Harnessed to ill-fortune ? A 49er’s trapeze harness is the sailor’s most important – and most intimate – item of personal equipmentHarnessed to ill-fortune ? A 49er’s trapeze harness is the sailor’s most important – and most intimate – item of personal equipment

It was absurd. Yet despite re-weighings, the penalties – a massive 20 points docking – stood firm, and with it went any chance of an Irish medal, while equally with it came the expectation of a very serious follow-up enquiry. So how did it happen?

The trapeze harness is the 49er sailor’s most intimate item of equipment. Those of us whose Christmas-gift jerseys are still in the wrapper will have every sympathy with an Olympic sailor who stays with the same proven and comfortable harness long after it has reached an age where moisture absorption into its fabric could be a problem. In fact, as it’s all made from synthetic materials, the idea of absorption would not readily occur.

But the reality is that after a while its protective coating becomes worn and it does permit the absorption of moisture, and thus the meticulous checking of harness weights should be every bit as important as ensuring that other weight-sensitive items are monitored. The harness in question had apparently been comfortably compliant when last seriously weighed. But that may have been as far back as 2019.

DUTY OF MANAGEMENT

However, when it gets to the stage that the campaign is on its way to the Olympics, doing these checks is surely a duty of management. Only two Irish boats were competing in the Tokyo Olympics, and as the Olympic Laser/ILCA and all its equipment were being provided by the host nation, the only boat and equipment package which the Irish squad took to Tokyo was the 49er, a situation which emphasised the importance in this one instance of the most thorough managerial input.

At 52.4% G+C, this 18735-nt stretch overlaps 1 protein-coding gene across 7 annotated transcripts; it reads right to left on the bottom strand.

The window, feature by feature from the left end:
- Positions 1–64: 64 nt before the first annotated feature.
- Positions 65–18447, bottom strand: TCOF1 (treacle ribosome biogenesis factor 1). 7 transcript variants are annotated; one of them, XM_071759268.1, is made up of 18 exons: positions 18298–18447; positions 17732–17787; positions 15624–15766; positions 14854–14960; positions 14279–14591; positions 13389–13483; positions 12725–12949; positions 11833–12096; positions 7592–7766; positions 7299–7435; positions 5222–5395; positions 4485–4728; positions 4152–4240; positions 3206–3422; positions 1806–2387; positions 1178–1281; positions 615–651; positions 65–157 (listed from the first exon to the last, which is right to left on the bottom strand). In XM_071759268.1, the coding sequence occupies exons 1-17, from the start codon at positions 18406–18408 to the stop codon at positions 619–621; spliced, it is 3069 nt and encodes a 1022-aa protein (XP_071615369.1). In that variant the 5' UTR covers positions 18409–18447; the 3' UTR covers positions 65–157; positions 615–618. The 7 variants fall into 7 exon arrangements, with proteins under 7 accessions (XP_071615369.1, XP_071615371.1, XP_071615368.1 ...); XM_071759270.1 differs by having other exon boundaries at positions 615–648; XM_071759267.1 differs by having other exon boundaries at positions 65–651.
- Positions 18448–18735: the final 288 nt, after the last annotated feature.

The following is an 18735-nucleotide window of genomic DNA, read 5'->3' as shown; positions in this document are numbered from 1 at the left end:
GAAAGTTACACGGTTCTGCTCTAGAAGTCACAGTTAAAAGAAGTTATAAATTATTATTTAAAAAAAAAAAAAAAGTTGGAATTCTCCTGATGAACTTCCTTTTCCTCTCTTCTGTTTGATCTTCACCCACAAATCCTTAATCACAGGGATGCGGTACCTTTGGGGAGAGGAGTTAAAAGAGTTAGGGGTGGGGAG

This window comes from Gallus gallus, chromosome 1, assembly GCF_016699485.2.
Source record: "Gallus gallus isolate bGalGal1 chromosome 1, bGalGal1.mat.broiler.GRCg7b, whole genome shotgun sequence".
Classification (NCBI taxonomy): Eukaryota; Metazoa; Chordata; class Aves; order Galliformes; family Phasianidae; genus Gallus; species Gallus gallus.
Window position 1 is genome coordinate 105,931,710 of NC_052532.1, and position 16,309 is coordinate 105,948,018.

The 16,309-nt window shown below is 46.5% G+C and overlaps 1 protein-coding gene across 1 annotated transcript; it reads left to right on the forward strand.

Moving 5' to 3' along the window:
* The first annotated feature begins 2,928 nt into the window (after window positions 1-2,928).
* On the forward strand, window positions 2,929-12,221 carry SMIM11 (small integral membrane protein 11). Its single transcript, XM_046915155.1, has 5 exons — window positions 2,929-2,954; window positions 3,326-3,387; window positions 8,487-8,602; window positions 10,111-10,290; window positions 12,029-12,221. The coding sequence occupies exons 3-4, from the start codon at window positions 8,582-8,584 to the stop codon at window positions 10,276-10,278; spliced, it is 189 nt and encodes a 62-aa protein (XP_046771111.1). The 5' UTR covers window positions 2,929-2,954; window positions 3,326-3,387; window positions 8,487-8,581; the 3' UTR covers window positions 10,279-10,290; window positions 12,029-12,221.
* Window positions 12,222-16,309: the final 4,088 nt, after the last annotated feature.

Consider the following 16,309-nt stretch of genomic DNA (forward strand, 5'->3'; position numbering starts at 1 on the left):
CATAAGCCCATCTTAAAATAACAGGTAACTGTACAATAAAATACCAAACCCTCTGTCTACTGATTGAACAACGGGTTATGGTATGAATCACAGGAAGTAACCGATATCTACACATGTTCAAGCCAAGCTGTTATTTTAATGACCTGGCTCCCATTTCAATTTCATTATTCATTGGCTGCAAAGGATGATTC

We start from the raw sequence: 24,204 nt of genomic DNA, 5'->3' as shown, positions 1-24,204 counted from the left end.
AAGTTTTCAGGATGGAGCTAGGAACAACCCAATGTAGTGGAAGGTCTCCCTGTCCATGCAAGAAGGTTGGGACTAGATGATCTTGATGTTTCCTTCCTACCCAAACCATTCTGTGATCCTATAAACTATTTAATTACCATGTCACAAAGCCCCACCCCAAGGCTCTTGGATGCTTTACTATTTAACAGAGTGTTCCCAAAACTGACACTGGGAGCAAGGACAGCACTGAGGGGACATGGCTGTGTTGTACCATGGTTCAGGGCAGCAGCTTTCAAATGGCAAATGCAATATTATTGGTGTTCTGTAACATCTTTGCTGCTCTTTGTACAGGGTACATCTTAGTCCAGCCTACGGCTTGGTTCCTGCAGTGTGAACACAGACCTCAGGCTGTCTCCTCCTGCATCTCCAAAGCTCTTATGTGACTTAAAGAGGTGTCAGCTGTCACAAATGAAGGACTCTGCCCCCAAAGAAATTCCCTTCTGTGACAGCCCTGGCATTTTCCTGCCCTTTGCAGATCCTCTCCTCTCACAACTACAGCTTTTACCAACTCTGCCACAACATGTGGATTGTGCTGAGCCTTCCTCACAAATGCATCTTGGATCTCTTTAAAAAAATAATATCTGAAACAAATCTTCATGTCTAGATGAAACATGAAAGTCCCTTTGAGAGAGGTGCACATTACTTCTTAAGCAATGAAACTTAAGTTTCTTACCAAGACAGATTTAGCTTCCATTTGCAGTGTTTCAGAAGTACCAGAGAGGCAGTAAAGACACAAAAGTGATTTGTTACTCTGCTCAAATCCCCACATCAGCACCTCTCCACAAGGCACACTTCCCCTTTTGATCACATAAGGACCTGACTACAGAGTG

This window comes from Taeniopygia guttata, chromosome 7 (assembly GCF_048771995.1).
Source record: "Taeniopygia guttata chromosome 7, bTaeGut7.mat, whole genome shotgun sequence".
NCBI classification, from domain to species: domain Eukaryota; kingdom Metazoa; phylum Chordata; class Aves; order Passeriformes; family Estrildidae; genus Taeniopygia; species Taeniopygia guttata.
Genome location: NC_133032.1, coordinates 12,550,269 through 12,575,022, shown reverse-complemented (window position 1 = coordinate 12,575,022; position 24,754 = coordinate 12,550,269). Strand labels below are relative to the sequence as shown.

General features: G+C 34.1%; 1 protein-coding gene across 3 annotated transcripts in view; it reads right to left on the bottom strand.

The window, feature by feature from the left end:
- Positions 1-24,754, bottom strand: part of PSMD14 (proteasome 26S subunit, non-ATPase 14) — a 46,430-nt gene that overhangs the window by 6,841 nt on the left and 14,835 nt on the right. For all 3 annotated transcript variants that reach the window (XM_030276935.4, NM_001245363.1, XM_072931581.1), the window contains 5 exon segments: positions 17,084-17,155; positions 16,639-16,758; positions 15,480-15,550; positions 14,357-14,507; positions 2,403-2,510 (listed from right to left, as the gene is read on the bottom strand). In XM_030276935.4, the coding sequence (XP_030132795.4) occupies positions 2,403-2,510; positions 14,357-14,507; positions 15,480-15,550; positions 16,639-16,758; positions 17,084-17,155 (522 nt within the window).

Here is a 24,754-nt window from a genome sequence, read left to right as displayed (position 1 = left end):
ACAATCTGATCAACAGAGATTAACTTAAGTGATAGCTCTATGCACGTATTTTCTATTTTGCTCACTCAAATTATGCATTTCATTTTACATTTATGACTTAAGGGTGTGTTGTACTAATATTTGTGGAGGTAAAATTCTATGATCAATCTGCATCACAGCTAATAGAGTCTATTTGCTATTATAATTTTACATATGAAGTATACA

In time, just where the buck stops on this one will need to be resolved. But meanwhile, the partial publication of this report is a painful reminder of the day last summer when the entire Irish sailing community hung its head in shame over an infringement of 3.2 ounces.

Yet life goes on, and we hope to learn. Certainly, we can learn from the way that Rob Dickson and Sean Waddilove comported themselves after this monumental setback. Heaven only knows, but it’s beyond imagination, just how they felt on the night after the judgment. But in the morning, they resumed racing with determination and style. They concluded the Tokyo Olympiad with a win in the final race. And it’s now only two years to the Paris Olympics.

Published in W M Nixon
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Irish Sailing has declined to expand on the findings from its review of its Tokyo Olympic Team performance by publishing the 'full report' instead of an executive summary released this week.

A 'summary of findings' was published on Tuesday that concluded the Tokyo performance was "a disappointing Olympic Games that did not deliver on the high expectations post-Rio".

"Fewer boats qualified than the expected targets, and the performance of the boats which did qualify was disappointing", the summary stated.

The review, commissioned by the ISA, was prepared by sports coaching guru Gary Keegan of consultants Uppercut and a summary was published on the association website on Tuesday evening.

Introducing the report, Irish Sailing President David O'Brien said, "I am very pleased to share the independent external review of the Tokyo Olympics with you, Irish Sailing members and the wider sailing community".